I grew up in a lily-white town on Long Island, with only one African-American student in my classes from kindergarten through high school (and this was a BIG high school). Not far outside my personal sphere, of course, the world was much more diverse, but I had only brief glimpses into it, mostly on school field trips into the city.
College was one of the best things ever to happen to me. New ideas, philosophies, and people – people from every imaginable background – became a part of my life, and after that, I couldn’t imagine going back to the world I used to inhabit. I decided that if I ever had kids of my own, they needed to grow up in a place that was the opposite of that monochromatic neighborhood.
Fast forward to the village I’ve lived in for the past 25+ years, Yellow Springs, Ohio. For a small (<4000 population), semirural, midwestern town, it’s remarkably diverse and liberal, the perfect place for my kids to come up in. It was a “stop” on the underground railroad, and some of today’s African American residents can trace their roots to former slaves who decided to stay.
From the time the boys started in daycare as toddlers, they’ve had classmates, teachers and friends from a large variety of ethnic groups, and didn’t appear to think anything at all about it – just the way I’d hoped it would be. I debated with myself, though, whether I should comment in any way on people’s differences. Obviously, some physical characteristics – like skin color – are immediately apparent, but I didn’t want to prejudice my kids toward thinking that those differences were more worth remarking on than anything else. So I studiously avoided describing anyone by the color of their skin – “You mean the boy with brown curly hair and glasses who had on the Big Bird shirt?” or “That girl with the purple necklace and cowboy boots?”
This seemed to work fine, and I thought I’d hit nirvana the day someone asked 4-year-old Angler about a little friend he talked about meeting at the annual Easter Egg hunt. We knew two boys with the same name, and Kim was wondering which one we’d seen, so she asked him, “Which Asa was it? Was he black?”
Angler was silent for a minute, his face serious, while he thought. Then he brightened, and answered, “No, he was blue.” Yes, this Asa had black skin – but he that day he was wearing a blue jacket!
Encouraged by this episode, I carried out the same plan with Rock Star, and thought everything was copacetic until… one day when he was three, we were at the library and I sat him down at the table with the big doll house, a menagerie of zoo animals, and other toys while I went to browse for some storybooks. Because he was only a few feet away, I left him to his own devices, and was flipping through a few books when I heard his voice: “Here goes the daddy monkey up the stairs.”
No surprise there, as among the zoo animals was a plastic gorilla, and I imagined him walking that ape up the dollhouse stairs. No sooner had that picture entered my mind though, when I heard my son add, “And here goes the little girl monkey up the stairs.”
I stopped turning the pages, momentarily confused – I didn’t remember any little monkeys in the toy collection. So I peeked out from behind the shelves, and to my horror, saw Rock Star with a member of one of the dollhouse families in his hand – the little black girl doll. Granted, they were flat, wooden, puzzle-piece type dolls, and were so old that the faces were worn off, but to me, it was obviously a brown-skinned human form.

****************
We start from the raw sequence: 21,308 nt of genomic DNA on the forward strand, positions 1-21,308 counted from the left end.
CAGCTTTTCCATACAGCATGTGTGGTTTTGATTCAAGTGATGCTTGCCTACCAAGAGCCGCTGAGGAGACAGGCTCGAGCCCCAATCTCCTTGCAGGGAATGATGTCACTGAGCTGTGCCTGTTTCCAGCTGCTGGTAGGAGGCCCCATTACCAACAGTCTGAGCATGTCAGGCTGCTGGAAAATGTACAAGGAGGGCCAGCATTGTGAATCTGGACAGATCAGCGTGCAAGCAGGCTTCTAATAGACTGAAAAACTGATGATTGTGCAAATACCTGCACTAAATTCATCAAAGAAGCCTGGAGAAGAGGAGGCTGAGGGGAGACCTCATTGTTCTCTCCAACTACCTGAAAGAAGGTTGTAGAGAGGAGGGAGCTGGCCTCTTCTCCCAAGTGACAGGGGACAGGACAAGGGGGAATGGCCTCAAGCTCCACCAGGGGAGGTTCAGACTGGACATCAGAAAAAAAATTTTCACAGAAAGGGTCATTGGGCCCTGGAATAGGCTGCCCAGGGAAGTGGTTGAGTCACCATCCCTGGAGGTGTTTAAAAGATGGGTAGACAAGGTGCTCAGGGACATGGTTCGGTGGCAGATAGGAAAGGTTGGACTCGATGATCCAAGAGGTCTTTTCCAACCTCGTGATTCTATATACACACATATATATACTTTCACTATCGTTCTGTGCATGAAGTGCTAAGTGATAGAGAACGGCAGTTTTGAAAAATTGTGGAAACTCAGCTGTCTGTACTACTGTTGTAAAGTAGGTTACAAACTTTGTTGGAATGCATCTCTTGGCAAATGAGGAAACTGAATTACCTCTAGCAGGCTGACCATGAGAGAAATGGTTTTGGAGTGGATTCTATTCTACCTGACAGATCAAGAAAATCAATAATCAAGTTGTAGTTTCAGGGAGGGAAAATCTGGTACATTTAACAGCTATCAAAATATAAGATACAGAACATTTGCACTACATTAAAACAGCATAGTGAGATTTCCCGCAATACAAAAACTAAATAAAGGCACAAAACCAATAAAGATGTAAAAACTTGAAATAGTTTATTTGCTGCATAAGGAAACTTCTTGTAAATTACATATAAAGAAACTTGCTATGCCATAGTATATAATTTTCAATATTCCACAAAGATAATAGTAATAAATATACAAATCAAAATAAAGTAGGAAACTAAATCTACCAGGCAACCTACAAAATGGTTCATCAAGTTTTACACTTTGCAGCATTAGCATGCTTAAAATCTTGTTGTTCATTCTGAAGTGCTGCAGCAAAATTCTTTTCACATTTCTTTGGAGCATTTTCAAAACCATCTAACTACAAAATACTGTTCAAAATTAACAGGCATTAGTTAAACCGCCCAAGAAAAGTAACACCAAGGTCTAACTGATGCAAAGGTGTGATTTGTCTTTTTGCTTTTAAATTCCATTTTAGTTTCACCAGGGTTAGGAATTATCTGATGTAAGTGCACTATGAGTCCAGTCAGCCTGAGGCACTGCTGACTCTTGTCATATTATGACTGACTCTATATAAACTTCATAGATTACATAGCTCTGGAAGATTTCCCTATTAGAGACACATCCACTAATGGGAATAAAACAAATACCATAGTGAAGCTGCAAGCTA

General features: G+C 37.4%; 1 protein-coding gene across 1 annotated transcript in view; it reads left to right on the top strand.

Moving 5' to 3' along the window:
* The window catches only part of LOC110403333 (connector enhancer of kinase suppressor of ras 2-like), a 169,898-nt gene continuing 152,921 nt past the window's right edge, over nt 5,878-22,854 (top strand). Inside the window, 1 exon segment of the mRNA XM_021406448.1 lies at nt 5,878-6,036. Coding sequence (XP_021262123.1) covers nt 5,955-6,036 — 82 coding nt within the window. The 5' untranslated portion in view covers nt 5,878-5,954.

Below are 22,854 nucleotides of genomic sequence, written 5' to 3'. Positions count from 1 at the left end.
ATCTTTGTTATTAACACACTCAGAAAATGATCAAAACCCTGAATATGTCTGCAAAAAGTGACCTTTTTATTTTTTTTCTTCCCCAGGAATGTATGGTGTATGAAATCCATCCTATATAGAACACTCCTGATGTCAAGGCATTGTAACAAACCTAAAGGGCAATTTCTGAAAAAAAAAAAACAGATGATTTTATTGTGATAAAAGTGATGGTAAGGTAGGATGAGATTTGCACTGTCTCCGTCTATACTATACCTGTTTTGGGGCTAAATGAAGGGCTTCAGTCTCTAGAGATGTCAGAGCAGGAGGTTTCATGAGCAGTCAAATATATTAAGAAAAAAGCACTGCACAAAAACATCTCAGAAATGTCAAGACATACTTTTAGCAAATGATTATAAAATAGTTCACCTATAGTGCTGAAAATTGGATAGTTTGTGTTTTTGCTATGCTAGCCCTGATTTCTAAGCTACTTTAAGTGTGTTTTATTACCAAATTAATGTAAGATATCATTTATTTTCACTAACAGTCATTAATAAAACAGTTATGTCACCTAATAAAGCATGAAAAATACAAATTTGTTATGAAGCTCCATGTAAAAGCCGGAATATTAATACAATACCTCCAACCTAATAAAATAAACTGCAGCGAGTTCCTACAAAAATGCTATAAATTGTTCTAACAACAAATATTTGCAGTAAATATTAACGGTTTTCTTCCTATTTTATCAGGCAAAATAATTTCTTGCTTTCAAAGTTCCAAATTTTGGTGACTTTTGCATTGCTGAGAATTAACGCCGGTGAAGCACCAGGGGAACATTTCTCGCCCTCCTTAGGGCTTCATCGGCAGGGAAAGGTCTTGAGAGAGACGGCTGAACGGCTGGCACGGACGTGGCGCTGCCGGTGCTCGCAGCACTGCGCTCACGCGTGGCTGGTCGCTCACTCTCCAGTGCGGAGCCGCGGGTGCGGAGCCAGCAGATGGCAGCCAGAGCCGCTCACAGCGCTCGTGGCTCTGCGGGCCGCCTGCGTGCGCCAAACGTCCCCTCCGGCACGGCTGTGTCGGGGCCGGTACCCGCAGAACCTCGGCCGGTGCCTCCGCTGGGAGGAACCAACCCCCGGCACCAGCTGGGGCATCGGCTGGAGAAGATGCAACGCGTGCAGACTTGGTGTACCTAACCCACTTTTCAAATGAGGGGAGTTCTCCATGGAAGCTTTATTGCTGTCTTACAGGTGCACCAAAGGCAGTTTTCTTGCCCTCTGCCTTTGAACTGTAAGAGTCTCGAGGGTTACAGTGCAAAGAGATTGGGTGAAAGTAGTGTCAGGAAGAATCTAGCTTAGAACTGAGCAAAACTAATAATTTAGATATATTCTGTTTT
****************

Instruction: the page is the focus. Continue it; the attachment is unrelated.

I dropped the books, grabbed him from the table, and made a quick exit from the library. Oh my God – what if someone had heard him? (How could they miss? He had such a foghorn of a voice for a little kid.) What ever would they think goes on in our house? And what should I say to him? All my carefully laid plans, in ruins.
After some consideration, I sat him down at home and talked about the library toys, how the toy he’d been holding was not a monkey, but a little girl. No look of recognition dawned on his face, and I realized that I was going to have to talk about real people in exactly the terms I’d been avoiding: “You know, honey, some people have light color skins, and some people have dark color skins.” I probably spent way more time on this than I should have, because I was still trying to be careful and not make like it was anything remarkable. I imagined him thinking to himself, “If it’s no big deal, then why are you talking about it so much?”
Why, oh why, as parents, do we analyze and second-guess everything we do with our kids??
Turns out I needn’t have worried – both my boys have always had close friends who are African American, are fiercely loyal and protective of them, and are mystified by anyone who would suggest that any one race is better than another. One of the best illustrations of this is a drawing Rock Star came home with in first grade. As part of a project describing themselves to their classmates, the kids were asked to draw their family portrait. When I saw Rock Star’s I was speechless for a few seconds, then said, “So – that’s an interesting color that you made our skin.” His response? “That was the only flesh color marker at our table.”